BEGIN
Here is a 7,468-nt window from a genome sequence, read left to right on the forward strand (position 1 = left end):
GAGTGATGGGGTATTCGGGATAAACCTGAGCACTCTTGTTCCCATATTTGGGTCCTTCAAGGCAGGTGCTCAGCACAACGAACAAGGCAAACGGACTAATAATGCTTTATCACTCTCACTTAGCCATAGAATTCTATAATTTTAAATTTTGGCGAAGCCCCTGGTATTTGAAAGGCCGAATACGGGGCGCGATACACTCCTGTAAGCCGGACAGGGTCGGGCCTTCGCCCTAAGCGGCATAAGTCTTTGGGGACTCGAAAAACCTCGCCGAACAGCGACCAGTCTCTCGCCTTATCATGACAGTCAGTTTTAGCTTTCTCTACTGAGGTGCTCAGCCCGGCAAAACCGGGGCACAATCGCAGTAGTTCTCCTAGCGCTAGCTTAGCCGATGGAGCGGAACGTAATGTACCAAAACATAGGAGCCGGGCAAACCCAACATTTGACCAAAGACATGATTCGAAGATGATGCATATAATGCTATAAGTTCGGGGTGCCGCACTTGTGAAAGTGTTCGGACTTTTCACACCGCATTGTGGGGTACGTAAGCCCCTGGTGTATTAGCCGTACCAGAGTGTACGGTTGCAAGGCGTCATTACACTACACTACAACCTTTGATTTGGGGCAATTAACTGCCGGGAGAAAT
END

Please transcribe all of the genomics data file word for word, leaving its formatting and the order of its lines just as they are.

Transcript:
Here is a 7,468-nt window from a genome sequence, read left to right on the forward strand (position 1 = left end):
GAGTGATGGGGTATTCGGGATAAACCTGAGCACTCTTGTTCCCATATTTGGGTCCTTCAAGGCAGGTGCTCAGCACAACGAACAAGGCAAACGGACTAATAATGCTTTATCACTCTCACTTAGCCATAGAATTCTATAATTTTAAATTTTGGCGAAGCCCCTGGTATTTGAAAGGCCGAATACGGGGCGCGATACACTCCTGTAAGCCGGACAGGGTCGGGCCTTCGCCCTAAGCGGCATAAGTCTTTGGGGACTCGAAAAACCTCGCCGAACAGCGACCAGTCTCTCGCCTTATCATGACAGTCAGTTTTAGCTTTCTCTACTGAGGTGCTCAGCCCGGCAAAACCGGGGCACAATCGCAGTAGTTCTCCTAGCGCTAGCTTAGCCGATGGAGCGGAACGTAATGTACCAAAACATAGGAGCCGGGCAAACCCAACATTTGACCAAAGACATGATTCGAAGATGATGCATATAATGCTATAAGTTCGGGGTGCCGCACTTGTGAAAGTGTTCGGACTTTTCACACCGCATTGTGGGGTACGTAAGCCCCTGGTGTATTAGCCGTACCAGAGTGTACGGTTGCAAGGCGTCATTACACTACACTACAACCTTTGATTTGGGGCAATTAACTGCCGGGAGAAAT